ers quickly and then get snubbed.” This paints a picture of a game full of angry gamers who do nothing but kill each other. However, this is not true and many gamers find that helping others is more to their taste. “I stay on my low end server and I help another person out in their quest and in some cases the favor will be returned,” says Kennedy, “I enjoy it being sociable.” Still, a game needs more than just a great community to garner millions of subscribers. MMOs specifically need things to do once players reach the maximum level or they’ll all leave out of boredom. So how does WoW deal with this? “There are End Gamers who

want more challenges,” says Kennedy. “I’m down with that, but I prefer getting Achievements rather than figuring out how to get to the very end.” Even after 8 years of constant updates, World of Warcraft has some gameplay issues. The actual movement of characters is rather clunky and many players find themselves frustrated when their character runs into a small hill that instantly blocks their character. Other such problems persist as well. “I would like [Blizzard] to give us the option to Rock Climb. Once you’ve fallen down some place, in some cases, you have to either die or port back to your home.” Blizzard has many forums in which fans can voice their opinions on what they would like to change such as the ability to rock climb, but how do they implement this feedback? “I have a suspicion they know and therefore, they’re shelving it or waiting for a new expansion pack.” If Blizzard continues to add to the game such as their successful Cataclysm expansion then WoW will never run out of content and players will always have something to do on the plains of Azeroth. Yet that would lead to a stagnation and many players question where WoW will even go in the future. “I see it possibly intermingling with its other titles. Like, let’s say, a Hunter from Diablo meets up with a Hunter from WoW and they now can travel to both realms as Mercenaries. Plus my Zombie Priestess will go on a brain eating spree on Alpha Centauri.” WoW may be in a brief period where content is stale and its appeal and charm have worn off for many but it will never die as long as players like Charles Kennedy remain. “Me, I’m loyal and I’m staying with Blizz until I hear it’s pushing up daisies.”

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The Mass Effect Ending Courtesy of http://cdn2.holytaco.com/wp-content/uploads/2012/03/mass-effect-3-hd-wallpaper-3.jpg

by: Matthew Mercado

F

abian Magallan, an avid fan of the Mass Effect series, has nearly finished playing the final installment in the franchise. He has been amazed by the game’s quality so far, but as he finished the final ten minutes of the game, he was left completely bewildered by what has just taken place. Recently, there has been an outcry of the ending by the fans that has been so severe that they have demanded the ending be changed. “I enjoyed Mass Effect 3 completely up to the final moments,” he says. “The combat has been upgraded to the point where it is nearly perfect.” Obviously the game was great until the very end, so what is the problem? “No matter what you did in the entire series the outcomes are nearly identical,” Fabian says. In the end, you are presented with three options, to destroy the Reapers, a race of god-like robots that threaten to destroy the galaxy, along with all A.I., to sacrifice yourself to take control of the Reapers, or to sacrifice yourself to merge all organic life with synthetic life, creating a new life. “There is simply no satisfying closure. Nothing is said of the future of the galaxy you spent the last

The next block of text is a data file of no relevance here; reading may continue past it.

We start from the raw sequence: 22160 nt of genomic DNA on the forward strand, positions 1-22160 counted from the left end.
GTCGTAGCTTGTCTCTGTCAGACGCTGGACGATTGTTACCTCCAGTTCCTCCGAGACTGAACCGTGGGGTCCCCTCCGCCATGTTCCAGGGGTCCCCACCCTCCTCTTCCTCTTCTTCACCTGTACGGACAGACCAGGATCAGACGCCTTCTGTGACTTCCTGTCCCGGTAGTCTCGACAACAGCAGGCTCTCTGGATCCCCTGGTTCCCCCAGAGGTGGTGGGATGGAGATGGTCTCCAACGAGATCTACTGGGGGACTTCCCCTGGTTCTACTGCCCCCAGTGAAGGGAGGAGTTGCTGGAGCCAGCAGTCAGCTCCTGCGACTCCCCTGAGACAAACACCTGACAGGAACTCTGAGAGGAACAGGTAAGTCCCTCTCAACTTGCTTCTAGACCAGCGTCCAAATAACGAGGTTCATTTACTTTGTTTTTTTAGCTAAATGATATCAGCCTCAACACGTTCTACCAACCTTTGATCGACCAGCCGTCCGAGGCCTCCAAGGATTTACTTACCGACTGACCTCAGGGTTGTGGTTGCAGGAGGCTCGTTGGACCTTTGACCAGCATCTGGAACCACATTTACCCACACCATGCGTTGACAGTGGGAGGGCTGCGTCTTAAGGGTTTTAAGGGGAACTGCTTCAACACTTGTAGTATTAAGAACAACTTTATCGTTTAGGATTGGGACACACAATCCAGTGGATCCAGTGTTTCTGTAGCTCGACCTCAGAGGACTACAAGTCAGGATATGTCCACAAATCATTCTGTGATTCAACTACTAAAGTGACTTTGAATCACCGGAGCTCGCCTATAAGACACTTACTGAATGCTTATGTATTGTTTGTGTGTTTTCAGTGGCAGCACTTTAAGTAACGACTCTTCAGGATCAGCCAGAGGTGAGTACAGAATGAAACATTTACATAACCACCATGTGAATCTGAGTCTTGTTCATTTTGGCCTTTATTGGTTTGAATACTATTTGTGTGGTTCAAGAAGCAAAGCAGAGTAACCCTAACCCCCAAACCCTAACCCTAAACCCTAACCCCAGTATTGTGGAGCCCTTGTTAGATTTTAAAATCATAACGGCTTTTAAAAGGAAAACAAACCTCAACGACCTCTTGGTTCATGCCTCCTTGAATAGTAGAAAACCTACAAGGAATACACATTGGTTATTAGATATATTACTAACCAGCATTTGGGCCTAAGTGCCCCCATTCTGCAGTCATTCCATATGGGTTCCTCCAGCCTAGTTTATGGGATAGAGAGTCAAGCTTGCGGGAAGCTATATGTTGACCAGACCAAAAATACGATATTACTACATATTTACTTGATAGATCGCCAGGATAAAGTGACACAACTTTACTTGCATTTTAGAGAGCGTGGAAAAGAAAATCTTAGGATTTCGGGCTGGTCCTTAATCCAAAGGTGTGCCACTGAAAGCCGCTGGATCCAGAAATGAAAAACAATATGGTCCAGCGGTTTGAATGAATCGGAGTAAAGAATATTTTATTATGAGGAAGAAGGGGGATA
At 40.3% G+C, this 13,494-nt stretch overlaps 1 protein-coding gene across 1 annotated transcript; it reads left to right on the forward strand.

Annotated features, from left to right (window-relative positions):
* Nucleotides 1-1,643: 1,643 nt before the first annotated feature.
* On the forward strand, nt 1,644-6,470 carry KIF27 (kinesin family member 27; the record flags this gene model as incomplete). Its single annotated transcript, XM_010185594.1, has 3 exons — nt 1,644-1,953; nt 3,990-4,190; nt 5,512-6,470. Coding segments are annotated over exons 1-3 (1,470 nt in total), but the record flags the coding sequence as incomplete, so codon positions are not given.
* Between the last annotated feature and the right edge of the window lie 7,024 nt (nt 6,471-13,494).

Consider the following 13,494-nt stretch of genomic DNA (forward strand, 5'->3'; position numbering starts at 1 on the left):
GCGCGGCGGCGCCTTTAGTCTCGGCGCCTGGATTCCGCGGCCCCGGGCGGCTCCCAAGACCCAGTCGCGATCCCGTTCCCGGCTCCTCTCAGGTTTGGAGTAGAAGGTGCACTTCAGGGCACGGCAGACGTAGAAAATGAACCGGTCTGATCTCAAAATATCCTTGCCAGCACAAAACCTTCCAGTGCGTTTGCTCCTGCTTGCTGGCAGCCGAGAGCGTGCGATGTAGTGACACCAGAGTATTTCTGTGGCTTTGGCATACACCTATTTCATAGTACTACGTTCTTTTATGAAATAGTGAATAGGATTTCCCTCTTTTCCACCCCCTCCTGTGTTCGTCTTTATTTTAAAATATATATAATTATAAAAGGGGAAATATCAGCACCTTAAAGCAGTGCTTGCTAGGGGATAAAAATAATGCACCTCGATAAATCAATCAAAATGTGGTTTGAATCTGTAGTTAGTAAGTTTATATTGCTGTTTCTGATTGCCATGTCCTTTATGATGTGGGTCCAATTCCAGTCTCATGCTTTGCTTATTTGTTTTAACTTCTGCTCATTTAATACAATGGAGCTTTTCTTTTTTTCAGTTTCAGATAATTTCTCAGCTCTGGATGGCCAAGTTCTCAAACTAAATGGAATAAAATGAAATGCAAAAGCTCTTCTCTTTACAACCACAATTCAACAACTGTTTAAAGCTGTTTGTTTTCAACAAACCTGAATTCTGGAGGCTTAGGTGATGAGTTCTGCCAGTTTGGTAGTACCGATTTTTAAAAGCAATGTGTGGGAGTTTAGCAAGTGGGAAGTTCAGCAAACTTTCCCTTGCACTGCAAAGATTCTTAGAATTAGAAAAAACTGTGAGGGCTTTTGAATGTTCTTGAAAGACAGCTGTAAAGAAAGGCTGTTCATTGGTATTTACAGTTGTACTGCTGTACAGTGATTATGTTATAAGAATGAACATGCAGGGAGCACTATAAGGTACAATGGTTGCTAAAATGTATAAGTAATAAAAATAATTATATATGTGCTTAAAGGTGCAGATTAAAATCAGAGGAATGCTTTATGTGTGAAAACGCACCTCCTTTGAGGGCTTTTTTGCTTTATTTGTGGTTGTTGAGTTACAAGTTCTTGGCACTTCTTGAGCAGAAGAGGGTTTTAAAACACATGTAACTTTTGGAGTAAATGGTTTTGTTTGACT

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Does the ending ruin everything?

5 years trying to save. Nothing is said of the races you helped bring together for the final assault on the reapers. No matter what you do you end up dead, the relays get destroyed, and your crew is trapped on an unknown planet.” There have been multiple protests of the ending. One particularly notable protest occurred when the fans managed to buy over 400 cupcakes for Bioware with each one being either the color red, blue, or green to represent the endings. However the cupcakes taste identical, according to the fans, this represents how the even though the endings look different, they still seem like the same events occur, with your choice barely mattering.


However, fans think there is a way Bioware can redeem the ending. “There is a prevalent theory among the internet is that the final scene of Mass Effect 3 was a hallucination, a test of Shepard’s (the player’s character) will to resist indoctrination by the Reapers,” Fabian says. Fans call this the “Indoctrination Theory.” “People who believe in this theory cite the reversal of moral choices, destroying the Reapers is considered evil but con-

“The ending is terrible” trolling them is considered good which is unusual since the Illusive Man, a primary antagonist, was the one who wanted to control them,” Fabian says. “I do not plan on buying any DLC relating to Mass Effect 3 unless it revolves around the ending of the game. This is an ingenious idea if it were true; one that is deserv-